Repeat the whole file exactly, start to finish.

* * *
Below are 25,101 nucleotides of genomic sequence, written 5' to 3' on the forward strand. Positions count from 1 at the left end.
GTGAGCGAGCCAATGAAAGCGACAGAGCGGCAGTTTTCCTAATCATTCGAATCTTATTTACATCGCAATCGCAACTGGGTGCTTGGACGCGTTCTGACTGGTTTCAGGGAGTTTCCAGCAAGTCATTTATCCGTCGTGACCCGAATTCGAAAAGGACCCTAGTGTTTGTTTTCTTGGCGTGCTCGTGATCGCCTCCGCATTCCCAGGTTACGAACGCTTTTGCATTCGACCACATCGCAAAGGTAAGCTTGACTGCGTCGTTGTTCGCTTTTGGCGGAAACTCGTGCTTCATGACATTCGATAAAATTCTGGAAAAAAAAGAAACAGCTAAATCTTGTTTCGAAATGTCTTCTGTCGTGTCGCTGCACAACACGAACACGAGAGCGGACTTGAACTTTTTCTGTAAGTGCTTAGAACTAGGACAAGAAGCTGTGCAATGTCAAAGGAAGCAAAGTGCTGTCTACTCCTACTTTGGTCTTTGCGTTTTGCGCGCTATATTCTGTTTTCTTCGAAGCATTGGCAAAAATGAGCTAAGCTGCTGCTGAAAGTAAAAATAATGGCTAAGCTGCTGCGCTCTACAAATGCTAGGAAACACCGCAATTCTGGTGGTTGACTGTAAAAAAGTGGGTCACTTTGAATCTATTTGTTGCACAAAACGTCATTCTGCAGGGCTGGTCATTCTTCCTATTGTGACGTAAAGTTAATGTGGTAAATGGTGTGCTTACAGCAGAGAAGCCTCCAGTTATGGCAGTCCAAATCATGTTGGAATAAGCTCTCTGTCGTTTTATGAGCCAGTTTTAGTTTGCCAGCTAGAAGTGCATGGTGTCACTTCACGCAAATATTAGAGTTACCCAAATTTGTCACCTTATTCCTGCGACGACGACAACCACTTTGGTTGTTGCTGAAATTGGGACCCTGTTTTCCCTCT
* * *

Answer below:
Below are 25,101 nucleotides of genomic sequence, written 5' to 3' on the forward strand. Positions count from 1 at the left end.
GTGAGCGAGCCAATGAAAGCGACAGAGCGGCAGTTTTCCTAATCATTCGAATCTTATTTACATCGCAATCGCAACTGGGTGCTTGGACGCGTTCTGACTGGTTTCAGGGAGTTTCCAGCAAGTCATTTATCCGTCGTGACCCGAATTCGAAAAGGACCCTAGTGTTTGTTTTCTTGGCGTGCTCGTGATCGCCTCCGCATTCCCAGGTTACGAACGCTTTTGCATTCGACCACATCGCAAAGGTAAGCTTGACTGCGTCGTTGTTCGCTTTTGGCGGAAACTCGTGCTTCATGACATTCGATAAAATTCTGGAAAAAAAAGAAACAGCTAAATCTTGTTTCGAAATGTCTTCTGTCGTGTCGCTGCACAACACGAACACGAGAGCGGACTTGAACTTTTTCTGTAAGTGCTTAGAACTAGGACAAGAAGCTGTGCAATGTCAAAGGAAGCAAAGTGCTGTCTACTCCTACTTTGGTCTTTGCGTTTTGCGCGCTATATTCTGTTTTCTTCGAAGCATTGGCAAAAATGAGCTAAGCTGCTGCTGAAAGTAAAAATAATGGCTAAGCTGCTGCGCTCTACAAATGCTAGGAAACACCGCAATTCTGGTGGTTGACTGTAAAAAAGTGGGTCACTTTGAATCTATTTGTTGCACAAAACGTCATTCTGCAGGGCTGGTCATTCTTCCTATTGTGACGTAAAGTTAATGTGGTAAATGGTGTGCTTACAGCAGAGAAGCCTCCAGTTATGGCAGTCCAAATCATGTTGGAATAAGCTCTCTGTCGTTTTATGAGCCAGTTTTAGTTTGCCAGCTAGAAGTGCATGGTGTCACTTCACGCAAATATTAGAGTTACCCAAATTTGTCACCTTATTCCTGCGACGACGACAACCACTTTGGTTGTTGCTGAAATTGGGACCCTGTTTTCCCTCT